As we continued on, Miguel did a good job of shepherding the group in the proper direction. I and others out in front were favoring the main drainage to our right, but Miguel would signal to us to move left and remain on the higher slopes leading to the isthmus between the two major drainages. Another break ensued when we reached this narrow strip of land between the two. On our left was Falls Creek, aptly named for the large, scenic waterfall visible from the isthmus. To the right was Snow Creek, but we would need to do a high traverse around the creek on the left in order to avoid heinous bushwhacking nearer the creek. It was nice having a veteran with us to save us learning the same lessons.
Above the isthmus we found the start of a ducked route that made easy work of the bushwhack section. A fairly clean route had been clipped through the heavy brush, and aside from an ugly section of steep dirt and rock, most of it was pretty straightforward. At the end of the hour it took to negotiate this section we came upon a lone backpacker, Paul, camped out just above the creek. We came to find that he had been responsible for the ducking and clipping of the route through the brush over a number of outings, and we thanked him for his generosity. He also explained that he had taken a route far to the east that avoided the private property, though easily a couple of hours longer to traverse the steep hillsides and creek drainages found in that direction. He had spent the night here getting rained on, and was waiting for his gear to dry out before heading back out. The group used this opportunity to take a third break (it wasn't yet 8:30a) and fill up the water bottles before we hitting the snow (where we would find no more flowing water).
I grew impatient after about twenty minutes and decided to shoulder my pack and head up to the chockstone and the start of the snow - just to have a look around. I didn't know if this would incentise the others to start moving or not, but I just couldn't see sitting around this much, burning daylight as the saying goes. There was some snow below the easily recognized chockstone, and I managed to climb this using the debris frozen onto its surface for traction without having to resort to crampons. I wanted a close look at the class 5 cracks that bypass the chockstone on the right, to see if I couldn't solo it. Will and Miguel eventually came up behind me with the same idea in mind, the rest of the group having started off on the class 3 shrubwhack that starts lower down.
Had it just been myself at the chockstone I would probably have backed down and gone the class 3 route. But as Will came up to join me, we both started kabitzing about this possibility or that, and before either of us had really thought it out to any degree of certainty, we were halfway up and committed since we could hardly have climbed down safely. Miguel was underneath the two of us, using an even harder start to climb it more directly. Where Will and I had gloves and a less-demanding effort, Miguel was climbing a crack with bare hands and freezing them in the process. He'd stop every 30 seconds or so to blow on them and complain about how cold they were. Perched in his precarious stance and looking for a bit of sympathy, Will and I did what any normal climbing partner might do - we made fun of him. We not only managed to get the three of us atop the short cliff without mishap, we were also a good fifteen minutes ahead of the others still thrashing their way through the brush on the class 3 route. At least one of the others emerged from the brush with crampons strapped to his feet, making me wonder what they had encountered on the alternate route. Maybe we'd gotten the much better deal.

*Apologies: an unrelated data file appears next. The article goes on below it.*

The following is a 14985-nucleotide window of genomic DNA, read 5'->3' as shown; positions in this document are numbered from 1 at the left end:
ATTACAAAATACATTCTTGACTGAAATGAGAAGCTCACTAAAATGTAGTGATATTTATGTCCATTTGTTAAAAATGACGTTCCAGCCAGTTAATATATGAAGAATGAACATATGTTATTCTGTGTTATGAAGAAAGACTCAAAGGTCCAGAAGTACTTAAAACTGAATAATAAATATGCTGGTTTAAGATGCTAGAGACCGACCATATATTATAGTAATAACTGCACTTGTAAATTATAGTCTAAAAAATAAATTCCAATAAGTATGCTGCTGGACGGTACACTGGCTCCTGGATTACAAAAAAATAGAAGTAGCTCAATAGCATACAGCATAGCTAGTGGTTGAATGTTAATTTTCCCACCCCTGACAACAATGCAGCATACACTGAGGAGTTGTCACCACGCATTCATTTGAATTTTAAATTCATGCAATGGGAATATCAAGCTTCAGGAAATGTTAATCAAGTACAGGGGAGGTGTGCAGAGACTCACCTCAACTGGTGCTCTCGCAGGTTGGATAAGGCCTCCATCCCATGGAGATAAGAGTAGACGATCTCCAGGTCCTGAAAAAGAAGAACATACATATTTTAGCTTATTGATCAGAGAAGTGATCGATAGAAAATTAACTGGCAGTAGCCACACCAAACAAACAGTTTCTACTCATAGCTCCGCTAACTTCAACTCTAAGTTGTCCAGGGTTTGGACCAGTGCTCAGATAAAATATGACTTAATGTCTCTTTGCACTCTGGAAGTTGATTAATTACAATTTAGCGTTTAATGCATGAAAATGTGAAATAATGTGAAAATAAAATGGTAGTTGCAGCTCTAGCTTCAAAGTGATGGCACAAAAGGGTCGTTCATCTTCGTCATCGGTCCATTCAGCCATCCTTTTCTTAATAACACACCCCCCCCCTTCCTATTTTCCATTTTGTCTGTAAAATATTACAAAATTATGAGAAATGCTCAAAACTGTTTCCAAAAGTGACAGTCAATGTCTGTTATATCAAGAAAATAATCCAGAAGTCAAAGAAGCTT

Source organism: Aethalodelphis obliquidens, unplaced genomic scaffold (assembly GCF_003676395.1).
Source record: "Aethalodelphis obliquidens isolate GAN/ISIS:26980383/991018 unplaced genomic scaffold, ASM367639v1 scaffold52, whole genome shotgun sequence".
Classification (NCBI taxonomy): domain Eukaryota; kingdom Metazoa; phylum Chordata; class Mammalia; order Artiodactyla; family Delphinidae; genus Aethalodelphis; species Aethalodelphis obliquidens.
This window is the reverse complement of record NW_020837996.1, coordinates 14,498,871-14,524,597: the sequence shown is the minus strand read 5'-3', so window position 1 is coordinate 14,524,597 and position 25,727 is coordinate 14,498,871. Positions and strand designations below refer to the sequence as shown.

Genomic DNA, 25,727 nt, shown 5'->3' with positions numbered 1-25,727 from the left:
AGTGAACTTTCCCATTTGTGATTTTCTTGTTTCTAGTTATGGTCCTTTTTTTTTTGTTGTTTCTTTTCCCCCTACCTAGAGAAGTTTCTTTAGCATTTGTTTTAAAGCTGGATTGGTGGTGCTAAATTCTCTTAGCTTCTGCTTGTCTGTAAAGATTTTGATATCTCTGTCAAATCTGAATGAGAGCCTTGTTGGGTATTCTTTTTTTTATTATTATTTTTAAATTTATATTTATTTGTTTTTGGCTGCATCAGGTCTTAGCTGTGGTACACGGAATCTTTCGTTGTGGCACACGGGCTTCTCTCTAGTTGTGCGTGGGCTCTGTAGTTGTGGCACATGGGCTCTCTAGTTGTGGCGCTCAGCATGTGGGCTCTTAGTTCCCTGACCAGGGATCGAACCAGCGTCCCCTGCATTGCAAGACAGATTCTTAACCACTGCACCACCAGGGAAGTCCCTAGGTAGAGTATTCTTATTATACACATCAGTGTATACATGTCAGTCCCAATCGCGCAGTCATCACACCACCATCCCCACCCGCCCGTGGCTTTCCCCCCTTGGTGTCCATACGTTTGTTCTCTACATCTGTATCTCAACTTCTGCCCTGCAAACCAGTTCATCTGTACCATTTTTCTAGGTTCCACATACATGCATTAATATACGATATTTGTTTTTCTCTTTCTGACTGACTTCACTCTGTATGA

It was 10a as we sat around the snow above the chockstone, strapping on crampons and regrouping on another longish break. We had another 5,000ft of climbing to do from this point which would take the fastest of us 4hrs, and the slowest more than an hour longer. The shade in the canyon lasted only for another hour, after which we were fully in the grasp of the blinding sun. The early morning clouds had lifted, but the sun wasn't at all welcome. It had rained in the lower reaches of the canyon the previous day, but up higher there had been some new snow. Most of it had been blown into drifts to one side or the other, making for some soft, fresh snow that would slough off without much effort, but with a slightly meandering path back and forth up the canyon it was possible to stay mostly on the older, harder snow that provided far better security. Ahead of the others, I would have to guess at each fork which way to go. Miguel had given the simplified instructions earlier to go "right, right, left, right" at the various forks in the canyon. Problem was, there were six forks by my own count and I was just as likely to chose the wrong direction as the correct one. At each fork I would have to wait for Miguel to catch up or have to do some downclimbing when he would shout up to me that I was going the wrong way.